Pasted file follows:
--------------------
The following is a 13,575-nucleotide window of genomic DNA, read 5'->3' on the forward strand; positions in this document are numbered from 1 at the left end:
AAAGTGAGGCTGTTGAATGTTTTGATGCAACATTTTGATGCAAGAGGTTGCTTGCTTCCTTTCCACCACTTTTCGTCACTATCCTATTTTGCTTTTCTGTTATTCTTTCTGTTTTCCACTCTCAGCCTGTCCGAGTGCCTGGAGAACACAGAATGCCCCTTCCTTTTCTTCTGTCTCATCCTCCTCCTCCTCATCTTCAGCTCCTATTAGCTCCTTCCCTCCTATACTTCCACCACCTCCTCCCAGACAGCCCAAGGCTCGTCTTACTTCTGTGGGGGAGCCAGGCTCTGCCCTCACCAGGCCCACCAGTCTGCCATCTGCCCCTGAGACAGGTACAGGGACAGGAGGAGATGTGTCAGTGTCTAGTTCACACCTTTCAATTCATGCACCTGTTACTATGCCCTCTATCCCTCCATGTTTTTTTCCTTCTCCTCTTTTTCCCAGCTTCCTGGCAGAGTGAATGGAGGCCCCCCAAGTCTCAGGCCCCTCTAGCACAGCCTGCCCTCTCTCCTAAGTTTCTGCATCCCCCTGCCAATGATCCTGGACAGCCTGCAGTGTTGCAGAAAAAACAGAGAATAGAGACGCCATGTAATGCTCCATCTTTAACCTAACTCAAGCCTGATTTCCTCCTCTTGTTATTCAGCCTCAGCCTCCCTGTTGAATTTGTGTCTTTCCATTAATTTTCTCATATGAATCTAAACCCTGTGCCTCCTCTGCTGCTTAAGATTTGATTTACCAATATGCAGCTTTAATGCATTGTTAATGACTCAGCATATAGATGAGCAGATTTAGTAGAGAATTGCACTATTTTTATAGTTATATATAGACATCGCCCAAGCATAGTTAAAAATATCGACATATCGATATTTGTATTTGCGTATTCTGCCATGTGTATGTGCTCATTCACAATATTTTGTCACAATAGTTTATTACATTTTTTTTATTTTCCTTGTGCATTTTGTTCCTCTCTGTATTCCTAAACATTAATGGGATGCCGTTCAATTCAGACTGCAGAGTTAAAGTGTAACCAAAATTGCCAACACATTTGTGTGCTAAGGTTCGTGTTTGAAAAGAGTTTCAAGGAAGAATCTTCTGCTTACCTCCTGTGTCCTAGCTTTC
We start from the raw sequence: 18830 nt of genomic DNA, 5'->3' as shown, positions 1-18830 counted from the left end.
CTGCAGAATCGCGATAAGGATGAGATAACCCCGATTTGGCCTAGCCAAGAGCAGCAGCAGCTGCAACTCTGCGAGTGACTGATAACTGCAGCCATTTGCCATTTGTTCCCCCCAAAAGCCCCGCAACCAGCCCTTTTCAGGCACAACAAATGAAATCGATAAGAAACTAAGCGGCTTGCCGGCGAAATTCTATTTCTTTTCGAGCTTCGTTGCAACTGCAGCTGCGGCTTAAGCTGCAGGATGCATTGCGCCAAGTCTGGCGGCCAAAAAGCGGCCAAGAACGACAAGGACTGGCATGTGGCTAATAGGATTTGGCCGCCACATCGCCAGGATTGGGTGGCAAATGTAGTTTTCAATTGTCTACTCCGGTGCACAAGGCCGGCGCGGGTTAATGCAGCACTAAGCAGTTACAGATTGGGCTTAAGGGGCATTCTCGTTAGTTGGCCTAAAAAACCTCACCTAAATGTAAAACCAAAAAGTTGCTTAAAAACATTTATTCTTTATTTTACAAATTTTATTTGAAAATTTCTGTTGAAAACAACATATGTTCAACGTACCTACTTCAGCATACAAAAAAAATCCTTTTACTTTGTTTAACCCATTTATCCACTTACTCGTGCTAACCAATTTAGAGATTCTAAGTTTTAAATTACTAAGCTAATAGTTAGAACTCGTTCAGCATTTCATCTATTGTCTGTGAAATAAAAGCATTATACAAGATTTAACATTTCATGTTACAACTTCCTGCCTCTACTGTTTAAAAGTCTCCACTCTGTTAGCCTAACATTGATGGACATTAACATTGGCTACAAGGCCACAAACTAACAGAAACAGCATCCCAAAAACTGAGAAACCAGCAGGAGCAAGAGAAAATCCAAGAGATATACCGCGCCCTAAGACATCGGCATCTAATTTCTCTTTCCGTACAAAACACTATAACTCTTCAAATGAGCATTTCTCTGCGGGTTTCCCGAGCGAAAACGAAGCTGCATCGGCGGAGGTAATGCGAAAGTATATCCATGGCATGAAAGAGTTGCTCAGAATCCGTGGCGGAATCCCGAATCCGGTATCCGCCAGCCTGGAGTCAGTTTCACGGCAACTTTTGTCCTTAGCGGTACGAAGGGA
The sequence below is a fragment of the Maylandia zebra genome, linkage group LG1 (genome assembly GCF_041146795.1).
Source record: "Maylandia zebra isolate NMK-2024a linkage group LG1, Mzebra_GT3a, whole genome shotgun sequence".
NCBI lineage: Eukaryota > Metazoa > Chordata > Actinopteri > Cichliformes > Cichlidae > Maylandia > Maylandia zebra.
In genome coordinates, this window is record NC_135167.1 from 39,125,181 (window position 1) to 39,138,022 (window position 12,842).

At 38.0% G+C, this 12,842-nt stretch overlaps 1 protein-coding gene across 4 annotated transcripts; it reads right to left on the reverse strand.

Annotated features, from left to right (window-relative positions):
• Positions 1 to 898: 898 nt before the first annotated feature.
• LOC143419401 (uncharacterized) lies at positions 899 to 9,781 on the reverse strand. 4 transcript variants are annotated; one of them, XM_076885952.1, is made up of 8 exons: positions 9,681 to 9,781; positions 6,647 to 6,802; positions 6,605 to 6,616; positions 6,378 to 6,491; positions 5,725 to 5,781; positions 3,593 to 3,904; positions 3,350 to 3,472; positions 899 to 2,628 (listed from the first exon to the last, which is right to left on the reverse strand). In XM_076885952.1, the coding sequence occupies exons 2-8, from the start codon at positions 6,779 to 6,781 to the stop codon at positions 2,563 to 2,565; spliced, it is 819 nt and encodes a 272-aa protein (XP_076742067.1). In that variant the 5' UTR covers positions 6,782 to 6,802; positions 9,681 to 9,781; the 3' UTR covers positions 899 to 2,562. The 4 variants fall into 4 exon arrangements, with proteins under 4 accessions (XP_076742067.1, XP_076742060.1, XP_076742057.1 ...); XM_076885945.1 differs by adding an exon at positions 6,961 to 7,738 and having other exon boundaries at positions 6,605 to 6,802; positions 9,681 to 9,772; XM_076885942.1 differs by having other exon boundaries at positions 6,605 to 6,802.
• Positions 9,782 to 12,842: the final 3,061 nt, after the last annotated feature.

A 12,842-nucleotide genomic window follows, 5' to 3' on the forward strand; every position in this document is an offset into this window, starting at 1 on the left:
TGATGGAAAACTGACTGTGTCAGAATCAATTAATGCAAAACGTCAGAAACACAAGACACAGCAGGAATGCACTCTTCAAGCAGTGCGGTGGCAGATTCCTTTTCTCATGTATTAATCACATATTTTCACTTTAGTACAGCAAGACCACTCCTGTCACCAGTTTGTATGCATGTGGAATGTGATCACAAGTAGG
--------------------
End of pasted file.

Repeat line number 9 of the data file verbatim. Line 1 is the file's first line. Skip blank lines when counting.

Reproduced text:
At 38.0% G+C, this 12,842-nt stretch overlaps 1 protein-coding gene across 4 annotated transcripts; it reads right to left on the reverse strand.